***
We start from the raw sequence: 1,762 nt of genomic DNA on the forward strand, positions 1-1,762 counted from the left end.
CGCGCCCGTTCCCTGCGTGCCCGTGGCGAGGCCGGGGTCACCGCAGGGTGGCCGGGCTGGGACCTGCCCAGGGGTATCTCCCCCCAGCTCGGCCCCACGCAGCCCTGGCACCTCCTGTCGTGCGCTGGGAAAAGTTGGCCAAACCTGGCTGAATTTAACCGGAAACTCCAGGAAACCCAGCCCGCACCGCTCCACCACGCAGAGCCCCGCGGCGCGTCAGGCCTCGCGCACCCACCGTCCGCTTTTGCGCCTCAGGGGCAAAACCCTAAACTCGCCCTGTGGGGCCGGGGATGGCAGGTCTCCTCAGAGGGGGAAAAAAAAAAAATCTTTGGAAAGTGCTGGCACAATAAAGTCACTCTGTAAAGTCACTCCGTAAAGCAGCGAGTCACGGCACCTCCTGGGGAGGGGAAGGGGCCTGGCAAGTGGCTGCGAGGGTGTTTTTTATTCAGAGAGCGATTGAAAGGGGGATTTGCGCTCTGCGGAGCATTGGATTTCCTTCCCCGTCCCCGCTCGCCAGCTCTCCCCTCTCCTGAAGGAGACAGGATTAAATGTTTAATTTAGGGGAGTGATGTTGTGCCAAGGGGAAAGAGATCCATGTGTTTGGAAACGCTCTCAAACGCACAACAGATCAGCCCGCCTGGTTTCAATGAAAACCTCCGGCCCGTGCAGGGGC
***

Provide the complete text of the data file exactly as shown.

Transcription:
We start from the raw sequence: 1,762 nt of genomic DNA on the forward strand, positions 1-1,762 counted from the left end.
CGCGCCCGTTCCCTGCGTGCCCGTGGCGAGGCCGGGGTCACCGCAGGGTGGCCGGGCTGGGACCTGCCCAGGGGTATCTCCCCCCAGCTCGGCCCCACGCAGCCCTGGCACCTCCTGTCGTGCGCTGGGAAAAGTTGGCCAAACCTGGCTGAATTTAACCGGAAACTCCAGGAAACCCAGCCCGCACCGCTCCACCACGCAGAGCCCCGCGGCGCGTCAGGCCTCGCGCACCCACCGTCCGCTTTTGCGCCTCAGGGGCAAAACCCTAAACTCGCCCTGTGGGGCCGGGGATGGCAGGTCTCCTCAGAGGGGGAAAAAAAAAAAATCTTTGGAAAGTGCTGGCACAATAAAGTCACTCTGTAAAGTCACTCCGTAAAGCAGCGAGTCACGGCACCTCCTGGGGAGGGGAAGGGGCCTGGCAAGTGGCTGCGAGGGTGTTTTTTATTCAGAGAGCGATTGAAAGGGGGATTTGCGCTCTGCGGAGCATTGGATTTCCTTCCCCGTCCCCGCTCGCCAGCTCTCCCCTCTCCTGAAGGAGACAGGATTAAATGTTTAATTTAGGGGAGTGATGTTGTGCCAAGGGGAAAGAGATCCATGTGTTTGGAAACGCTCTCAAACGCACAACAGATCAGCCCGCCTGGTTTCAATGAAAACCTCCGGCCCGTGCAGGGGC